It was a mighty long airplane ride, 25 hours travel from Orlando to Johannesburg, via Dubai. We were at dinner for our anniversary three days early on August 2, Friday evening, when I got a text from my oncologist and friend, Dr. Hodge, saying he had a deal for us and to call him. I said i would call him in the morning, having an idea what he wanted and not being too excited at the thought. I called hm Saturday morning, and to make a long story short, a couple had dropped out at the last minute from a photographic safari he was leading to Southern Africa, Victoria Falls and Botswana. He would give us a deal if we wanted to go. Byron had been trying to get us to join him on a safari for several years. Why not. Gina went out to show a house, and when she returned I was working the Emirate Airlines web site. We got every thing ready in four days, and the Emirates driver picked us up at home and delivered us to the Orlando airport. The Emirates flights in business class were very comfortable and showed us that the only way we would take flights of that length was in Business Class.
Arriving in Johannesburg, we were met by the driver from the Witwater Guest House and delivered to our lodging. A delightful oasis in the middle of a “transitional” in other words depressed area 10-15 minutes from the airport. https://www.witwater.com/guesthouse_home.html
We had a full day there to rest and mainly laid on lounge chairs under a tree and read. The rest of the group arrived that evening, and after a good meal and a nights sleep, we went to the Johannesburg airport to fly to Victoria Falls.
The Vistoria Falls Airport, in Zimbabwe, was a treat, or rather a nightmare. A new airport, but the procedures for handling passengers through passport control were non-existent. Finally out of the airport, we were conveyed to the Victoria Falls Hotel, a grand old hotel dating back to the turn of the 20th century. http://www.victoriafallshotel.com/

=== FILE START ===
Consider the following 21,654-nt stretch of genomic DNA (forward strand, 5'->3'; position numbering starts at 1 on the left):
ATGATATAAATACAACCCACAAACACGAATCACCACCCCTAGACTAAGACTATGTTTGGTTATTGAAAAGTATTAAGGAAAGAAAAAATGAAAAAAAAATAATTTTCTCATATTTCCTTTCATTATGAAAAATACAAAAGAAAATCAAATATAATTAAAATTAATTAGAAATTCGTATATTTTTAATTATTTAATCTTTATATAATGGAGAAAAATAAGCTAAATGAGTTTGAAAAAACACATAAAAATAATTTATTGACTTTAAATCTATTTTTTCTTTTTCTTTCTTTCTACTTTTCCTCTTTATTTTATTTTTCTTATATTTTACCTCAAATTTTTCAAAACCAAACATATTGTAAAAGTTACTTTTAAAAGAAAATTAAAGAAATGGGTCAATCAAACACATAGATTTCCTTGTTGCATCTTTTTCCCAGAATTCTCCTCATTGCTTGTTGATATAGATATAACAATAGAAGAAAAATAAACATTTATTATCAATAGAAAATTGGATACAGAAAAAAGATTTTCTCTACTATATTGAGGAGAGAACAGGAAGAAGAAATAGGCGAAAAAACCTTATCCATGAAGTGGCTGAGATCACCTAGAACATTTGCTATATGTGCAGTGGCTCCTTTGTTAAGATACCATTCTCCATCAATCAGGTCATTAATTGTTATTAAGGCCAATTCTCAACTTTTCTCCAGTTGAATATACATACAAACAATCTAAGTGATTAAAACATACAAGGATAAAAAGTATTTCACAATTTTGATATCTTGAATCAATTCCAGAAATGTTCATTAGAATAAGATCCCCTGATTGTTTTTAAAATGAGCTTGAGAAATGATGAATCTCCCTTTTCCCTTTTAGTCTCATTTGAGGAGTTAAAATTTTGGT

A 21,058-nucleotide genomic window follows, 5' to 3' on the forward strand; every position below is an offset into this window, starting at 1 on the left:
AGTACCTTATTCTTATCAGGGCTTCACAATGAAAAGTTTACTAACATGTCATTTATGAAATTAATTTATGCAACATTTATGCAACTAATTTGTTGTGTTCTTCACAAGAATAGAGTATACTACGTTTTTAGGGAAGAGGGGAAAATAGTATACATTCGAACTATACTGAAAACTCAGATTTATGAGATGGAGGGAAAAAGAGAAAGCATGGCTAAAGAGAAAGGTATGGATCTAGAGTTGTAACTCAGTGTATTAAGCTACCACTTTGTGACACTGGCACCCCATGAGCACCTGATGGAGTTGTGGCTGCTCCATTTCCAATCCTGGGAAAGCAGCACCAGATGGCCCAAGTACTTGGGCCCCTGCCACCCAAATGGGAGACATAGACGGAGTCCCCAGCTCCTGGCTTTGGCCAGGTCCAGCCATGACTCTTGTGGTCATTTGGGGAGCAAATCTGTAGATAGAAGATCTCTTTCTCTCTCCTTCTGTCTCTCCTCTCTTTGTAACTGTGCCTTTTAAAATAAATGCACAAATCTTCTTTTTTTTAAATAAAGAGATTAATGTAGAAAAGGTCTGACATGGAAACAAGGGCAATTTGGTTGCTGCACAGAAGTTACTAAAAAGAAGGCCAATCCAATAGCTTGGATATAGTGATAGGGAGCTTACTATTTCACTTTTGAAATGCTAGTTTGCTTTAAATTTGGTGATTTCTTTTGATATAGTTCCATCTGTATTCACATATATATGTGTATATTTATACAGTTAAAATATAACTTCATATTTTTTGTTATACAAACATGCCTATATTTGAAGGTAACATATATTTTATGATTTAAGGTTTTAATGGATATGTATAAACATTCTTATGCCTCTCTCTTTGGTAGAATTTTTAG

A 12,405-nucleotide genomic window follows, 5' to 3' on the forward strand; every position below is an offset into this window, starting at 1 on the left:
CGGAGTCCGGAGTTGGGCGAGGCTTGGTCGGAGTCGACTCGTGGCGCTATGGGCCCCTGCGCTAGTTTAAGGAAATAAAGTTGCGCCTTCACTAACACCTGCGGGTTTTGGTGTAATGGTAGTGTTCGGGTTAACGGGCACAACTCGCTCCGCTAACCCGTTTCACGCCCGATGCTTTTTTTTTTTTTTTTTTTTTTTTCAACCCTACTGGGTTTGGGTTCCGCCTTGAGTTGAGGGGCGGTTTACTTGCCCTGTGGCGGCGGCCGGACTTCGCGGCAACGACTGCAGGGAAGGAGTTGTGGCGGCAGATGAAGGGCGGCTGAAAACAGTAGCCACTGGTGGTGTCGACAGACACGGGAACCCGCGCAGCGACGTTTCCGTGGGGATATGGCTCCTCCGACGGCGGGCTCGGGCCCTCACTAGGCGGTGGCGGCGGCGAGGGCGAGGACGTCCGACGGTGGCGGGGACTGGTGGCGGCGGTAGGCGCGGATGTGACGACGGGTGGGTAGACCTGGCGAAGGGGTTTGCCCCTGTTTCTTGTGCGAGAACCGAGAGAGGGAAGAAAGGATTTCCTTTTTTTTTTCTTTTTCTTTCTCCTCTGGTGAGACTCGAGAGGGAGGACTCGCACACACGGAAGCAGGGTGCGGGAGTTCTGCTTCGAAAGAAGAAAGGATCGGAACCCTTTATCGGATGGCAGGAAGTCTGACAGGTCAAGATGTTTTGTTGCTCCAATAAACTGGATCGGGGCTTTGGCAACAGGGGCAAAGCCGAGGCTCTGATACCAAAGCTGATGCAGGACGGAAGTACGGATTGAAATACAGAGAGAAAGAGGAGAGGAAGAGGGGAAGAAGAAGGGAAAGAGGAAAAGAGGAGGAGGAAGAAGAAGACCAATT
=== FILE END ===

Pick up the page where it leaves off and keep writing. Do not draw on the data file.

Gina’s gin bar:
Looking toward the Zambezi River
The first evening in Victoria Falls, we took a sunset cruise on the Zambezi River. https://en.wikipedia.org/wiki/Zambezi.
We were greeted at the dock by a native group (well, they weren’t all native):
The first thing I managed to do was to lose the sunshade from my 55-200mm lens in the river. Way to start out! I heard a clank, and watched it slowly sink into the river.
As soon as we left the dock, we saw our first elephants in the wild, coming down to the river to drink. We were excited, not realizing, being new to Southern Africa, that in Botswana, we would see elephant poop and indeed elephants everywhere. Botswana has somewhere around 130,000 elephants roaming around the landscape. We also saw our first hippos:
African Jacanas being observed by a crocodile:
A Jacana and an Egyptian Goose:
As will become obvious, one of the most exciting things for me was the new birds I would see during the trip. A bird nerd you might say. You might, I wouldn’t.
Sunset over the Zambezi River:
Next morning we took a walk to the little town of Victoria Falls. Byron and I were resting on a low wall beside the sidewalk, when the warthog squeezed out of a culvert and walked in front of us:
Some views from our walk:
Following our jaunt into town, we returned to the hotel, and caught taxis to the entrance to Victoria Falls, in Lozi: Mosi-oa-Tunya, “The Smoke that Thunders. https://en.wikipedia.org/wiki/Victoria_Falls
We paid the modest admission fee, and walked down the path to the falls. We passed the statue of Livingston, and of course someone, I think Sig, said “Dr. Livingston I presume.”
Part of the group at the falls:
A lovely (and loving) couple:
Some beautiful pictures of the falls or maybe pictures of the beautiful falls:
The Falls were a truly awesome sight. Our taxi driver was waiting for us and returned us to the hotel, where we had dinner in the Jungle Room, an outdoor cafe, protected by a roving guard to keep the baboons away. Undeterred, they would jump on the tables and steal food. The guard is on the left.
The next morning, we boarded a small bus and headed for the Botswana border. That is a story for another day.